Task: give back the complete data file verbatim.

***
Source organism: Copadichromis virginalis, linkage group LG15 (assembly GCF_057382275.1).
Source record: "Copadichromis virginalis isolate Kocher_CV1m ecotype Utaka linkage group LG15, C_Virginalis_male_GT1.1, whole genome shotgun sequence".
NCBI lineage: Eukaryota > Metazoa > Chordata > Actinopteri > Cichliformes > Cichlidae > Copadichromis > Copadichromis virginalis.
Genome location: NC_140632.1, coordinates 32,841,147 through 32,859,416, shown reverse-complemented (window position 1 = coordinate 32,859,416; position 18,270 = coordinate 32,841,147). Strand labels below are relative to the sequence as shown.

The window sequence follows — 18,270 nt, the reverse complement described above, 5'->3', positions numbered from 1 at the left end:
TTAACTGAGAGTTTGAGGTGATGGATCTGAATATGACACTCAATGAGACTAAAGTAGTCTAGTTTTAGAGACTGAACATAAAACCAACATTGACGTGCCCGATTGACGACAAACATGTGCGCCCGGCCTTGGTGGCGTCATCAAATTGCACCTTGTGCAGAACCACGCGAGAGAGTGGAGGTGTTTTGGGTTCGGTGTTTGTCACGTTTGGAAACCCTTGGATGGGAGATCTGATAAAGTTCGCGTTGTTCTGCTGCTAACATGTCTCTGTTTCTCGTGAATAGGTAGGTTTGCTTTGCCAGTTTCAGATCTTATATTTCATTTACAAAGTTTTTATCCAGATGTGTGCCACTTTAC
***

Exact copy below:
Source organism: Copadichromis virginalis, linkage group LG15 (assembly GCF_057382275.1).
Source record: "Copadichromis virginalis isolate Kocher_CV1m ecotype Utaka linkage group LG15, C_Virginalis_male_GT1.1, whole genome shotgun sequence".
NCBI lineage: Eukaryota > Metazoa > Chordata > Actinopteri > Cichliformes > Cichlidae > Copadichromis > Copadichromis virginalis.
Genome location: NC_140632.1, coordinates 32,841,147 through 32,859,416, shown reverse-complemented (window position 1 = coordinate 32,859,416; position 18,270 = coordinate 32,841,147). Strand labels below are relative to the sequence as shown.

The window sequence follows — 18,270 nt, the reverse complement described above, 5'->3', positions numbered from 1 at the left end:
TTAACTGAGAGTTTGAGGTGATGGATCTGAATATGACACTCAATGAGACTAAAGTAGTCTAGTTTTAGAGACTGAACATAAAACCAACATTGACGTGCCCGATTGACGACAAACATGTGCGCCCGGCCTTGGTGGCGTCATCAAATTGCACCTTGTGCAGAACCACGCGAGAGAGTGGAGGTGTTTTGGGTTCGGTGTTTGTCACGTTTGGAAACCCTTGGATGGGAGATCTGATAAAGTTCGCGTTGTTCTGCTGCTAACATGTCTCTGTTTCTCGTGAATAGGTAGGTTTGCTTTGCCAGTTTCAGATCTTATATTTCATTTACAAAGTTTTTATCCAGATGTGTGCCACTTTAC